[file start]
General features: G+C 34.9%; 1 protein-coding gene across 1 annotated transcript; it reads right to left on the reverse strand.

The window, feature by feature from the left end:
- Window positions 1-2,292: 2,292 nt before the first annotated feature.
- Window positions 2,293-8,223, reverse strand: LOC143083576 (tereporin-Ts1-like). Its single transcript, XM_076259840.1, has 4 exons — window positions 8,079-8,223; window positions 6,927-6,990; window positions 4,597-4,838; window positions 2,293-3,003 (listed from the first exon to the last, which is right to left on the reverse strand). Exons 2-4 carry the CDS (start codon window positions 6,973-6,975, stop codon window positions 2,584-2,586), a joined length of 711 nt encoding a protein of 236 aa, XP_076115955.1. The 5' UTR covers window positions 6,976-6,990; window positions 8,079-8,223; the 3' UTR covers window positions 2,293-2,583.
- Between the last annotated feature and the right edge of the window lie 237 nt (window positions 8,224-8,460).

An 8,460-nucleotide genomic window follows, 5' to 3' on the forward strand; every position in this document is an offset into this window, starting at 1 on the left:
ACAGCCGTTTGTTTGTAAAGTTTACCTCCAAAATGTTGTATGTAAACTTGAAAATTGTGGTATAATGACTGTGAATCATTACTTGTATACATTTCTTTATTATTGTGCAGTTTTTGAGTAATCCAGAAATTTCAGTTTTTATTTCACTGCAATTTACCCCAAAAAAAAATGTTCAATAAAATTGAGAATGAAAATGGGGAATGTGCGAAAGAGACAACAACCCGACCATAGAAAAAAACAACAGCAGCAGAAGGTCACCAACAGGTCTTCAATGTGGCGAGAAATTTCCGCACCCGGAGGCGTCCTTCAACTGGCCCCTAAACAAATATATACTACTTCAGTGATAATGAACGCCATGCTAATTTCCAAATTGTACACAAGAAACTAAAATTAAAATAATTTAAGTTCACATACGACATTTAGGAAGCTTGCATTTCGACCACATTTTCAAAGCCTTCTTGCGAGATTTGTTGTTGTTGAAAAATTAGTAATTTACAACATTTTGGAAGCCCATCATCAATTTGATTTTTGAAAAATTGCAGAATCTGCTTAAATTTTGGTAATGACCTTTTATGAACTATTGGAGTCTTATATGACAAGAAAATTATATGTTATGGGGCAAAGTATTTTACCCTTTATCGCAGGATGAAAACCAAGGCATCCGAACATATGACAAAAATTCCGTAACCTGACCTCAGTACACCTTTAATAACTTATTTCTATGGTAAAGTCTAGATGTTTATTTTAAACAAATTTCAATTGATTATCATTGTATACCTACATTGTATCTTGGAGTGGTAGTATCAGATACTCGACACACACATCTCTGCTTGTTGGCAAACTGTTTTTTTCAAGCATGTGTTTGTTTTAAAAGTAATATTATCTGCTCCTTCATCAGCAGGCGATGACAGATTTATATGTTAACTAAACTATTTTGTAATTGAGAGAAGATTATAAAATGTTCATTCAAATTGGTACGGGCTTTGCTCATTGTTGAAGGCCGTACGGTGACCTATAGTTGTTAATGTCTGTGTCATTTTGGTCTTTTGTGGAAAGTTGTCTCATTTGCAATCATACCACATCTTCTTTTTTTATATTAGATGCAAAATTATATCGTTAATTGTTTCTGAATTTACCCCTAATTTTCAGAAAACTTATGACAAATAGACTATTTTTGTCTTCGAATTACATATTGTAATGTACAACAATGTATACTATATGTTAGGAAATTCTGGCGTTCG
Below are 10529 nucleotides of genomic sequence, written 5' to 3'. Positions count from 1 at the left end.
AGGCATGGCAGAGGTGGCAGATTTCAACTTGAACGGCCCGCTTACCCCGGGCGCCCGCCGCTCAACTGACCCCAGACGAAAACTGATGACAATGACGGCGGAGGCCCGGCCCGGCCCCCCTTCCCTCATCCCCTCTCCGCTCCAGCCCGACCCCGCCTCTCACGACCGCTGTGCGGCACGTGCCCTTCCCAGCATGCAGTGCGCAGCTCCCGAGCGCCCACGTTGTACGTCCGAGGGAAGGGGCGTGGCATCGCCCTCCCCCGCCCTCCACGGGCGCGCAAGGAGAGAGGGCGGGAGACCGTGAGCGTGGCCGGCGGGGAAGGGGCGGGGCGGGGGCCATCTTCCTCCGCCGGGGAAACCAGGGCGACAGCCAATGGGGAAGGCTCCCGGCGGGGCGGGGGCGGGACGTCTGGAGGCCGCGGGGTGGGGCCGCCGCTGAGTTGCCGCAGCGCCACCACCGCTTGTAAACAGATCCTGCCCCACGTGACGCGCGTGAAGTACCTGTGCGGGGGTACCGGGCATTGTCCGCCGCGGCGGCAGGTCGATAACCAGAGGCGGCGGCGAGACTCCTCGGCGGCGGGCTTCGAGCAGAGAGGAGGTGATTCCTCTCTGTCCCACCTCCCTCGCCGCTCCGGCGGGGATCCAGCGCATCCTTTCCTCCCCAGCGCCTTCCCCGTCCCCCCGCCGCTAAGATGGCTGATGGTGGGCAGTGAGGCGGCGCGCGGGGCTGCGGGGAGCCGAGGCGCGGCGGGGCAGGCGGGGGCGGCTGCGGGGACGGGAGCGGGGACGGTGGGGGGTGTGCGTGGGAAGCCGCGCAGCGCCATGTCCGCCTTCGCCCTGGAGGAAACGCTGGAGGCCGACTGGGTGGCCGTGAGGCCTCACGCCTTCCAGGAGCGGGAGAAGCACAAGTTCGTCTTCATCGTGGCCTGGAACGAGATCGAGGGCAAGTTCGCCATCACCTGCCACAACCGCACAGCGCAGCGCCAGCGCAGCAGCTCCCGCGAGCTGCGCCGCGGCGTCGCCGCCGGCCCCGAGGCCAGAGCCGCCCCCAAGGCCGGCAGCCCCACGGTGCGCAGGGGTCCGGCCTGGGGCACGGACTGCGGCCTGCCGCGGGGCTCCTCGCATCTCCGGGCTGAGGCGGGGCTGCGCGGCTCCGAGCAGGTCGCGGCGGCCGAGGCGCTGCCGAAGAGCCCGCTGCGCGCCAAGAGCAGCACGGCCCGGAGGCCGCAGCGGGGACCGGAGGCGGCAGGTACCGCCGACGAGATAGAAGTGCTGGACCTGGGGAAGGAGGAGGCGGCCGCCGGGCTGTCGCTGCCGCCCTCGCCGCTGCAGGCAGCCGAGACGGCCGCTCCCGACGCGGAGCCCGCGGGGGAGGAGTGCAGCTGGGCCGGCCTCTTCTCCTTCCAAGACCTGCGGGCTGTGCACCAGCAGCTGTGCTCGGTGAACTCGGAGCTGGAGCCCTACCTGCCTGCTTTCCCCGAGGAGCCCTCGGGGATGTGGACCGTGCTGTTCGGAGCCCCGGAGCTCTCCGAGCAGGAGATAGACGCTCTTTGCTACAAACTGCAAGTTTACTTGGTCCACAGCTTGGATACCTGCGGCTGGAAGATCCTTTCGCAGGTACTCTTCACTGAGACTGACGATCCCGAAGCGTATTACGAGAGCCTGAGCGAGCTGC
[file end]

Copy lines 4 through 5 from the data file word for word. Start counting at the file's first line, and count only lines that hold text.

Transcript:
- Window positions 2,293-8,223, reverse strand: LOC143083576 (tereporin-Ts1-like). Its single transcript, XM_076259840.1, has 4 exons — window positions 8,079-8,223; window positions 6,927-6,990; window positions 4,597-4,838; window positions 2,293-3,003 (listed from the first exon to the last, which is right to left on the reverse strand). Exons 2-4 carry the CDS (start codon window positions 6,973-6,975, stop codon window positions 2,584-2,586), a joined length of 711 nt encoding a protein of 236 aa, XP_076115955.1. The 5' UTR covers window positions 6,976-6,990; window positions 8,079-8,223; the 3' UTR covers window positions 2,293-2,583.
- Between the last annotated feature and the right edge of the window lie 237 nt (window positions 8,224-8,460).